A hundred years ago today the First World War was dragging on with no end in sight. The troops were mired in the mud of the trenches of France and Belgium. It was not a pretty war.
My grandfather fought in that conflict. To honour his memory, each November 11, for as long as I can remember, I have taken the time to pause and pray, considering what was and what we hope will never be again.
Sometimes I have attended ceremonies at the cenotaph, including the national one in Ottawa. Other times I have watched on television. The faces of aging warriors from 1914-19 (and no, that is not a typo – Canadian troops saw action after the official end of the conflict) have been replaced by those who fought from 1939-45. Yet they look the same.
This Remembrance Day is different for me. I’ll still be taking the time to reflect, but I will be in a little town in the Black Forest, Sulzburg, Germany. It is so unknown that Google asks you if you meant Salzburg, which is in Austria.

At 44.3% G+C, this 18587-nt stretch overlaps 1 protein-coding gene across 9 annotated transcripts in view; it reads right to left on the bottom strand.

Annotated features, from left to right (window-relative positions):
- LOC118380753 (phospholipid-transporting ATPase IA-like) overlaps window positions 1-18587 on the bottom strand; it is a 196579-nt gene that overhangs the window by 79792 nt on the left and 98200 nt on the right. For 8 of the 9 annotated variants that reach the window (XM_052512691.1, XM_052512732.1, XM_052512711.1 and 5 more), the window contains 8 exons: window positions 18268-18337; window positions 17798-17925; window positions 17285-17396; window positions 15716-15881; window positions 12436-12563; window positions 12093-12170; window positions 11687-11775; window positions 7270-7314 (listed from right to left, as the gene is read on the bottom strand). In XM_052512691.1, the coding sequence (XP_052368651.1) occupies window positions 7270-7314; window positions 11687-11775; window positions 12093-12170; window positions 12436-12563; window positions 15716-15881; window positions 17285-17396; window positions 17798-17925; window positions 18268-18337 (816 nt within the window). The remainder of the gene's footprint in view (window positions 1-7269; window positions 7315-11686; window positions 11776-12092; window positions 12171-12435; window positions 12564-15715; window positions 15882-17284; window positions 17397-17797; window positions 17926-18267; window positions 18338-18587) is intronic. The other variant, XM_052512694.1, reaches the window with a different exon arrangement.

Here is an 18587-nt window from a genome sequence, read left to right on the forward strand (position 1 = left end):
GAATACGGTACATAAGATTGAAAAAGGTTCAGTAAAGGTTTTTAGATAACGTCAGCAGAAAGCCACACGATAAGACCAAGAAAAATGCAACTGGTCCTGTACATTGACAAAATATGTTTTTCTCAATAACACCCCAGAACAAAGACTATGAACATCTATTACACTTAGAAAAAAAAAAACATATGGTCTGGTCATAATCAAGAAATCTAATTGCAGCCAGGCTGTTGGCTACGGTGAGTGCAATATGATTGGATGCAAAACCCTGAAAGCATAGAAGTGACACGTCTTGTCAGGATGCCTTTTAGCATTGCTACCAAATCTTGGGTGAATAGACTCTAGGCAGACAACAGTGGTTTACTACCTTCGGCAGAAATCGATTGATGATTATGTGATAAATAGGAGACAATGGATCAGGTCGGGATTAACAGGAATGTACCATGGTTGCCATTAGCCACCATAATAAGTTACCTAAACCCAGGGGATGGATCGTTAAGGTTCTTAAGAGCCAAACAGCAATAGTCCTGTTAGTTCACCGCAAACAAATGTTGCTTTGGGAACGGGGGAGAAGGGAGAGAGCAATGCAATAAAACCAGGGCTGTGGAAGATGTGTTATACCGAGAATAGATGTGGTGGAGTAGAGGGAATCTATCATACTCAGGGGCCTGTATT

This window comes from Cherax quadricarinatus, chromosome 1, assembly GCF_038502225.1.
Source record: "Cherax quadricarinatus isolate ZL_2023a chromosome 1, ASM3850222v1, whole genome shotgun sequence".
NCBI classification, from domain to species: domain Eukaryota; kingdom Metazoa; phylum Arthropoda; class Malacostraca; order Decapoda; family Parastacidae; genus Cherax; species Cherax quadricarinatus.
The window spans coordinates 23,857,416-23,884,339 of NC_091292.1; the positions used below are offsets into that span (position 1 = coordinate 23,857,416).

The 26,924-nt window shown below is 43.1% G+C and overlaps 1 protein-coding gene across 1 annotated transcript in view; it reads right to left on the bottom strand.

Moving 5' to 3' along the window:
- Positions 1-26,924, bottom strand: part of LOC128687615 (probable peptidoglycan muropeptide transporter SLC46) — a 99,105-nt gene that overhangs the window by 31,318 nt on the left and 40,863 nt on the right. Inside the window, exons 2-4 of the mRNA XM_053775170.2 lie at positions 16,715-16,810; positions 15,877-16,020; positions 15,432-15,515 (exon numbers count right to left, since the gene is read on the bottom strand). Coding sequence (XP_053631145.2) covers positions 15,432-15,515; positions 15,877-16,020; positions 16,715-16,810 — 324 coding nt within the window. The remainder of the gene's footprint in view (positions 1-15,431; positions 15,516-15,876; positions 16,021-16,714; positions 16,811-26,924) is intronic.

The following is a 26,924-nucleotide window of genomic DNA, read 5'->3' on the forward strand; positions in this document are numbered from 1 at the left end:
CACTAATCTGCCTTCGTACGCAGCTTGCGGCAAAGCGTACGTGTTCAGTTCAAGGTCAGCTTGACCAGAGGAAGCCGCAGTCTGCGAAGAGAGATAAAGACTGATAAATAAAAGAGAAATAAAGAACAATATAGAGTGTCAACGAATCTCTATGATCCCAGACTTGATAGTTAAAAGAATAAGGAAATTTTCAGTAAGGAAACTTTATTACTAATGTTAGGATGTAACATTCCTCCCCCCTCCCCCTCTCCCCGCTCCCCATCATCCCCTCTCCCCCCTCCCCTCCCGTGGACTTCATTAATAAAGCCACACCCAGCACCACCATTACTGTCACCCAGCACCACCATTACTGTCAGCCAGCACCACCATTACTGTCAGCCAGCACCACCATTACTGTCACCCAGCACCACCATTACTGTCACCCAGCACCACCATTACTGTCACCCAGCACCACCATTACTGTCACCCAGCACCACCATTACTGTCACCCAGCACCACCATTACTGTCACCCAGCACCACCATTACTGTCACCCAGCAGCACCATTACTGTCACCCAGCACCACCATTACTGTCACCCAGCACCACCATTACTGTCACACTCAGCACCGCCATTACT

On my first visit to Sulzburg, right off the plane and pretty jet-lagged, I discovered the town’s cenotaph. I hope I can find it again today. Like those in Canada it is engraved with the names of those who died in the service of their country. A century ago, these were the enemy, the people my grandfather enlisted to fight. Now they are mostly forgotten.
I don’t know if there’s a ceremony at 11 today. I plan to be there whether there is or isn’t, to pray for peace. If there is a ceremony, I will take part, as much as it is possible for me to take part when I don’t know the language.
With the passage of time and the lens of history it seems funny to think of Germans as the enemy. They are our friends today. They probably were then too, at least the average citizen who just wanted to live a peaceful life. Politicians make wars, people don’t. The people are the ones who pay the price.
At the cenotaph in Sulzburg today there will probably be no-one who remembers the people whose names are inscribed as casualties of the Great War. Certainly, those who fought those battles are long gone.
There may be those who remember World War II, give that it is only 72 years since that conflict ended. There may even be some veterans in attendance. I imagine they will look very much like the people who gather at the National War Memorial in Ottawa six hours later. I may see if I can find a stream of that ceremony online.
As fallen humans I suppose it is too much to hope that we have left war behind. Today though, it can be hoped that we at least have learned something from our mistakes.